The 13th and last European place for next summer’s World Cup will be on the line in Dublin on Tuesday night as the Republic of Ireland go head to head with Denmark. Saturday’s goalless draw in Copenhagen makes the Scandinavian outfit clear favourites to qualify for the World Cup, but how do the people on the street feel about the crucial showdown on the Emerald Isle?
Most of the people passing by in Ayr’s town centre seem to be rooting for the boys in green, even if only because they are in need of a team to root for in Russia following Scotland’s failure to qualify for yet another major tournament. Nonetheless, the overall opinion seems to be in agreement with the bookmakers’ perception of the outcome, with Denmark being touted as favourites by most. “Yeah, I hope Ireland win. Italy are normally my team when Scotland aren’t at a tournament but they won’t play either so I need someone to support. And it can’t be England.”, said Scott.
It is a sentiment echoed to a lesser extent by Andrew. “I don’t really mind to be honest. If you pushed me I would just about rather see Ireland progress but I cannot see them making it past Denmark. It would not be the same as seeing Scotland at a World Cup, to be honest with you, but if I had to choose I’d wish that Ireland won tonight.”
The only person we spoke to that expressed an altogether different opinion was Craig. “No, I would not want them to win. I do not see how anyone could support a team with James McClean in it, and I do not like Martin O’Neill much either. I hope Denmark win.”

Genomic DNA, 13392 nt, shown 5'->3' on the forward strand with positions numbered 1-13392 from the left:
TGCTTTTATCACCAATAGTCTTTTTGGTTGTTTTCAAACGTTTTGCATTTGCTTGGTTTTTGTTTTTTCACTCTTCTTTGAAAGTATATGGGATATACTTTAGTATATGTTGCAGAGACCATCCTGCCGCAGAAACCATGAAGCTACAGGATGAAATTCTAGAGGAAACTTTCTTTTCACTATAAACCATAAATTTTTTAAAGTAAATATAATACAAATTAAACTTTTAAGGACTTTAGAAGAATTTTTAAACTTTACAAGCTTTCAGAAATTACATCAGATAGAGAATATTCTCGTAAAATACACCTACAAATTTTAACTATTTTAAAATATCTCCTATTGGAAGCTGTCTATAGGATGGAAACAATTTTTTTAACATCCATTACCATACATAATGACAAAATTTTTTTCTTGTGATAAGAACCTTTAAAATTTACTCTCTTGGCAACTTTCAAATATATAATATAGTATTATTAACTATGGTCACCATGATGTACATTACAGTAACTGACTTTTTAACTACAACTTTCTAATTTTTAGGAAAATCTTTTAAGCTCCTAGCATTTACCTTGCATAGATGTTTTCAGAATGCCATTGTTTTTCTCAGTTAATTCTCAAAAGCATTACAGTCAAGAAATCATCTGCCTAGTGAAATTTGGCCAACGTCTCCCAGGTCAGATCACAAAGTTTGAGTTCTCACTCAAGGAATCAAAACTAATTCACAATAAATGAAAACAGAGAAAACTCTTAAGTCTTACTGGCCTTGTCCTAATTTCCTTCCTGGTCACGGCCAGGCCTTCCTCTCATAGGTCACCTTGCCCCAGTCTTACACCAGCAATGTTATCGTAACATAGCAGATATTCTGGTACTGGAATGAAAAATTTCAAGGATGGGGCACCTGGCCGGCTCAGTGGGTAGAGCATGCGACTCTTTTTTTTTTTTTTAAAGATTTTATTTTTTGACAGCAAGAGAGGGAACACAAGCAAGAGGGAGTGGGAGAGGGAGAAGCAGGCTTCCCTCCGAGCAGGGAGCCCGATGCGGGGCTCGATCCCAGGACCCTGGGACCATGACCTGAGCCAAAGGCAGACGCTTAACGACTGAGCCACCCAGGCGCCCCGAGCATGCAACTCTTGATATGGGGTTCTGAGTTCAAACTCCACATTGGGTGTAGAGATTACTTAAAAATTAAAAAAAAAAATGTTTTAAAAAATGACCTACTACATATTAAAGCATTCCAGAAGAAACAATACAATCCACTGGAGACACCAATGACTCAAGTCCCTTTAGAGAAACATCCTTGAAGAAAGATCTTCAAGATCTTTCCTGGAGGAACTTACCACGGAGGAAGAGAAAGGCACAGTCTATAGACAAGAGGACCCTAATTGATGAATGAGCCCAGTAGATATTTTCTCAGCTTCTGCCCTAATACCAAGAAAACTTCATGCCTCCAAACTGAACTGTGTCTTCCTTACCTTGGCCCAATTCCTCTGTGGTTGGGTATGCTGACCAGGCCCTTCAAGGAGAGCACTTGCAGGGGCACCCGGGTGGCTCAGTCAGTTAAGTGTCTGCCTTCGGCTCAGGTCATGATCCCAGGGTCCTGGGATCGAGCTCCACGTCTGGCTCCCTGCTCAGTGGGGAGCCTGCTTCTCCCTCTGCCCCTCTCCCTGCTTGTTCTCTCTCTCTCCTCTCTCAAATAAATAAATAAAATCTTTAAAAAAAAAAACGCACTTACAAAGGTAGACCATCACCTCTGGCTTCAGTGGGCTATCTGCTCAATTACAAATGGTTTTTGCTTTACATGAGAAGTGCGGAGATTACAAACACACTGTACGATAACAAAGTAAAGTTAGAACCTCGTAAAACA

It is easy to see why the Danish side are branded favourites. Ireland were unable to create many chances in the first leg. They had goalkeeper Darren Randolph to thank for a series of excellent saves that enabled them to come away with a 0-0 draw from a game in which they only had 28% of possession. Apart from a big chance late on in the game they never looked like getting the crucial away goal, so anything apart from a home win will result in elimination.
There is an element of hope for the Republic: they have proven themselves very capable of surviving challenging situations. Few would have thought they would end up making these play-offs in the first place when they had to go to Wales for the final group game in desperate need of a victory. They emerged victorious in Cardiff, just like they had done at EURO 2016 when Italy stood between them and the knock-out phase.
Sixteen years have passed since Ireland last had the chance to shine on the world’s biggest football stage. A team carried by men like Damien Duff, Robbie Keane and Matt Holland got out of a tough group only to be cruelly eliminated on penalties by Spain. It is now time for Robbie Brady, Harry Arter and Jeff Hendrick to follow their example.